This study shows how myths construct and express the social identities of a community. Focusing on Rajasthan, it describes how myths here mostly centre around the theme of violence and its rejection. The social persona of the trading groups are created around this and hence issues of violence and its control emerge as the symbolic key to trader social identity in this cultural context.

Analyzing what myths have to say about traders, the author examines the nature of caste in general, as well as the specific place of trading castes in Indian society. Moreover he looks at the problems of the social identity of traders. By studying myths, the book shows how Indian trading groups have dealt with these problems by using symbolic material provided by their specific social and cultural milieu.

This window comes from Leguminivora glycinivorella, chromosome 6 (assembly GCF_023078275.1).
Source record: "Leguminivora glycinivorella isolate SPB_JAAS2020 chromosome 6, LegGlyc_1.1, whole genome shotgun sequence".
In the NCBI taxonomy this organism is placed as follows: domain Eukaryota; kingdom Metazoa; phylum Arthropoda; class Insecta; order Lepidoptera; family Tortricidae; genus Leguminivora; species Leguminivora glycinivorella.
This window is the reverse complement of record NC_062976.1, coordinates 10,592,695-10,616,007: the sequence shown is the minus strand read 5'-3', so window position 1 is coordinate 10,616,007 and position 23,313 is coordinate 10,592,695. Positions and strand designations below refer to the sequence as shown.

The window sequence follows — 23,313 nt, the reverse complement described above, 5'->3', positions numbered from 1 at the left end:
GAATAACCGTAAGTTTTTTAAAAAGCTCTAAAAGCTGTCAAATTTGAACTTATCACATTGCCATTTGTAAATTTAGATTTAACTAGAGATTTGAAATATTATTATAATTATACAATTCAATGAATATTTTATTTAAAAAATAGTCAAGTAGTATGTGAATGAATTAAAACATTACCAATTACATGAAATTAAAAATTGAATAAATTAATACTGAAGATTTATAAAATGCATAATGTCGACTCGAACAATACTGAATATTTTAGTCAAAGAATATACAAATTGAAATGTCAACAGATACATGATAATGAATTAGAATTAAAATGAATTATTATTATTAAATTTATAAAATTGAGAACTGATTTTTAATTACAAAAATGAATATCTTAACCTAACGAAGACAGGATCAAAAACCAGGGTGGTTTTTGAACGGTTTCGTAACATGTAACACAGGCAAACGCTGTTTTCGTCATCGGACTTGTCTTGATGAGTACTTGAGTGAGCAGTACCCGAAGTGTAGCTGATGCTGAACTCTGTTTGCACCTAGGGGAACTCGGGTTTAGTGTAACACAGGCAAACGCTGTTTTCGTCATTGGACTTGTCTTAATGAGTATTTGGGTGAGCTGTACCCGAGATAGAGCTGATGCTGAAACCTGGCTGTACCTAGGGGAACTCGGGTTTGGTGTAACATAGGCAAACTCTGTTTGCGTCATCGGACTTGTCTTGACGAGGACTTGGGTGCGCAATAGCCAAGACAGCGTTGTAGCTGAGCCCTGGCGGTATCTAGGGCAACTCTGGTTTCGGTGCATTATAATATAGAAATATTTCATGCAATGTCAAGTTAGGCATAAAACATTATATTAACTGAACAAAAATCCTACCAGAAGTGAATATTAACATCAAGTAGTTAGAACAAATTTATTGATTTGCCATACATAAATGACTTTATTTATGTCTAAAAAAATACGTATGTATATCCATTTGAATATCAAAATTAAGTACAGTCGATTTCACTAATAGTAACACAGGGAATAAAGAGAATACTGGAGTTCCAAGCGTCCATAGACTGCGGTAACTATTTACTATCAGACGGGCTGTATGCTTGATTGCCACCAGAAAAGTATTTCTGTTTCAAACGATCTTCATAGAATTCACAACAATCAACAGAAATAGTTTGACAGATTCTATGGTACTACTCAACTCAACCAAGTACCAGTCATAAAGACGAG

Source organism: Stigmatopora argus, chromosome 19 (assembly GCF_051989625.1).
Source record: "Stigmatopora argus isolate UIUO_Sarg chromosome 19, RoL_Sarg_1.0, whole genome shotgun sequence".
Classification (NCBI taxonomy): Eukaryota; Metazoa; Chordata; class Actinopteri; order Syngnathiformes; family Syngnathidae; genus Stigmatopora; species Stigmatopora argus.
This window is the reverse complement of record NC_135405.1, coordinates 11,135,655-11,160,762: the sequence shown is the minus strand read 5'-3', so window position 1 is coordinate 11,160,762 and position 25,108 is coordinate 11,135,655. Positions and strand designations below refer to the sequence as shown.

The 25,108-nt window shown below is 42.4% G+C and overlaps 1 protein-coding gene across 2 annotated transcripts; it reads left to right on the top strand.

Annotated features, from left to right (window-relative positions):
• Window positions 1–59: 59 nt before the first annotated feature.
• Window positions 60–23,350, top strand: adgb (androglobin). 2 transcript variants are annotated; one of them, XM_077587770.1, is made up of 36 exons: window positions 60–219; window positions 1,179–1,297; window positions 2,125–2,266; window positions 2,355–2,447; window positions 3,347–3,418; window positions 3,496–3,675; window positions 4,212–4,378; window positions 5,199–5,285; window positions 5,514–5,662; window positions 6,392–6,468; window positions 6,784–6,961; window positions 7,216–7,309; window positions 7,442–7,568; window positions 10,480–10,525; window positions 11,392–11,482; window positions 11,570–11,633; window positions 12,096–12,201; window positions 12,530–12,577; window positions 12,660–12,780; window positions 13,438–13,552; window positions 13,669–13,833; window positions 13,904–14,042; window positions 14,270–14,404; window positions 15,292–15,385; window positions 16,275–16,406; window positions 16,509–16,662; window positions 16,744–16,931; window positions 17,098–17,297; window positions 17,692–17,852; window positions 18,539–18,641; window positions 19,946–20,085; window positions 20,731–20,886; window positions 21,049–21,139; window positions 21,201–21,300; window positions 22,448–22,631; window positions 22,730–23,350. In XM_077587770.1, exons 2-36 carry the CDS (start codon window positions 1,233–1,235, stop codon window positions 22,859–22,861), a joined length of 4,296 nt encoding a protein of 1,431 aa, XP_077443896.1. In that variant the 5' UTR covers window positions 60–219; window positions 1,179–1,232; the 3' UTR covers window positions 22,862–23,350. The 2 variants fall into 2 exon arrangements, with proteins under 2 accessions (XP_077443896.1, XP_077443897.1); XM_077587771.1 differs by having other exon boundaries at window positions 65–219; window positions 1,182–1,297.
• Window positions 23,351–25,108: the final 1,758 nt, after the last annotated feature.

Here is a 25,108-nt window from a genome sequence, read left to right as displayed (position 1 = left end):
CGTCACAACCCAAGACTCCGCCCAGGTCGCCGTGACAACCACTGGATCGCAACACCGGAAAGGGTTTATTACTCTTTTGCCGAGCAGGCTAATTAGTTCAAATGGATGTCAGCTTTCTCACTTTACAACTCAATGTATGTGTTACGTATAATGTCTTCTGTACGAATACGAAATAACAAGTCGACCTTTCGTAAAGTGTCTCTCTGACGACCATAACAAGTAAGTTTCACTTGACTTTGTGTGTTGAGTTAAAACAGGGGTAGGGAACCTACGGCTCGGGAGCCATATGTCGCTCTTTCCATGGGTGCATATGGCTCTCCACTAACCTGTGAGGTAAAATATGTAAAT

Finally the author looks at the role of myth itself as a repository of socially important knowledge.

Violence and the Ways of Trade

Violence and the ways of trade

How can the vulnerability of wealth be reconciled to the irresistibility of power? It is sometimes said, of course, that wealth is power. And it is true that wealth and power are similar in that each is, in its essence, a capacity to command the efforts of other persons. But if by power we mean political power, then wealth and power are, though related, not quite the same thing. Our sense that this is so is registered by the fact that we also say that wealth can purchase power and power can seize wealth—usages that draw upon a realisation that they are, in fact, different, and that their relationship is partly antagonistic. We know, ...

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